When Hannibal attacked Rome the Roman armies attacked him and took over Carthage. This pattern of defensive expansion: defend, attack the attacker, Romanize, and build, became the regular for the Romans. Although the Romans did not fully instigate any of their battles, they most definitely responded to external threats, whenever they say one or thought that they saw one they would go after it and squish it like a bug. In return for this “everyone is coming for us” ideology the Romans expanded, but it would also play a role in the downfall later on. Similar to Persia, the Romans expansion caught on like a wild fire which eventually brought Rome to an immensely power and true force to be reckoned with. Like Persia, the Romans used war to expand their empire. They were successful using the same overall method but the reason it was so successful for them was because of their army.

Unlike most countries, the Romans had professional soldiers. What this meant was that instead of employing farmers and others who’s first job was of always working on a farm, soldiers were paid to be soldiers. They lived, ate and breathed military, in camps and everyday life; they would run drills, exercise and study. Being around each other and their weapons helped them become more familiarized with each of them which better prepared them for what they might experience in war (Stearns, The Roman Military and the Empire, 136). Metallurgy was another advantage to the Roman war machine as they were outfitted with iron weapons which could easily destroy any army with bronze weapons and leather armor. With the advantages in military technology and battle field tactics the Romans had the upper hand in almost any conflict which also allowed for great expansion.

The Roman government was originally a Republic with a senate making major decisions and not just one central king. There were two elected consuls who were the executive branch but they were not much different than the people who worked in the civilization (Stearns, Leadership in the Roman Republic, 129). This type of government worked well for Rome when they were smaller but as Rome grew and controlled more and more land it also became less and less republican morphing into more of an oligarchy.

With an ever expanding empire there were many strains on the different classes. When an attempt to lessen the strains was made by the Gracchi brothers they were murdered. While it was beginning to look bleak, it only got worse when Julius Caesar names himself King of the empire. From that point on Rome was run as a monarchy that was cloaked behind a Republic so that the people of Rome would not take notice to the devious diabolic works going on behind the scenes (Bentley and Ziegler, 267).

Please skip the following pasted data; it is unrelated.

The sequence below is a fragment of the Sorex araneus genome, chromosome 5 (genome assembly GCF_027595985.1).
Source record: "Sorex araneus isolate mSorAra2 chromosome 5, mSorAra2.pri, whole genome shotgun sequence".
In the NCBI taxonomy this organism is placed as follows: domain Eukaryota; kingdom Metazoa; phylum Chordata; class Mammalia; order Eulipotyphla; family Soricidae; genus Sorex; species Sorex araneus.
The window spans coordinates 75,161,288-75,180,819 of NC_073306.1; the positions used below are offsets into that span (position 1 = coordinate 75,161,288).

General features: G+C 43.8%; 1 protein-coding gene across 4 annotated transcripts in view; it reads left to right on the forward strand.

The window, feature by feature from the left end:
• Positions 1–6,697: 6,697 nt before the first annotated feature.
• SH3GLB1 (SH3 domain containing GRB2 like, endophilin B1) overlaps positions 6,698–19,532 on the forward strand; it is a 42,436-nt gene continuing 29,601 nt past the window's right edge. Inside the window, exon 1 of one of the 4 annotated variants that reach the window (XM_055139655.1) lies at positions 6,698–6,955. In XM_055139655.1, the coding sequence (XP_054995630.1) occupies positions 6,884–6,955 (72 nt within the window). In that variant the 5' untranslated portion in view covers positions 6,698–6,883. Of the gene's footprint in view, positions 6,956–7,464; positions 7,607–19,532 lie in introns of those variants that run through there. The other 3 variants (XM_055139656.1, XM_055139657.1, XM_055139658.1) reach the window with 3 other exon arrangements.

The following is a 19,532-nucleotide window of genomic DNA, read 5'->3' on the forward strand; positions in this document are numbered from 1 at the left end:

Dissimilar to the Persians, the Romans pressed their ideology of the Rome way upon all those who they conquered. They wanted to Romanize everyone. Conquered lands had to provide land to Roman citizens and soldiers. Like getting an immunization shot, by injecting Romans into conquered cultures they were more easily infused with Roman ideals. This was the way the Romans decided to try and suppress revolts, if everyone was the same they wouldn’t want to be different and a part of something else.

In Rome men had the majority of rights, including the right to vote while women had very little rights. Some conquered people were granted Roman citizenship in an attempt to quiet a revolt by allowing more lower class people the ability to vote on items. Roman law had very strict laws depicting how women could act when married and what would happen if they divorced their husbands (Stearns, Women and the Law in Rome: Legal Codes, 143). Just through some of the Romans legal codes it can easily be seen how they attempted to control much of one’s life and how much being Roman meant to some.

The impact of the empires expansion and growth was not what ultimately led to its demise but chipped away continuously until the end. The fall of Rome can also be attributed to economic depression, civil wars, disease, nomadic invaders, and the rise of Christianity. All of the wars left Rome in ruins and threw it into an economic depression. The war with Carthage alone destroyed the Roman farmer. The empire of Rome had gotten to a point where the outskirts of it were not fully under their control so were more subject to revolt and corruption. Also with the end of the Republic came downfall too; it was too difficult to run that much land without centralizing power and with one man at the wheel the vision at the end of the rainbow can become skewed.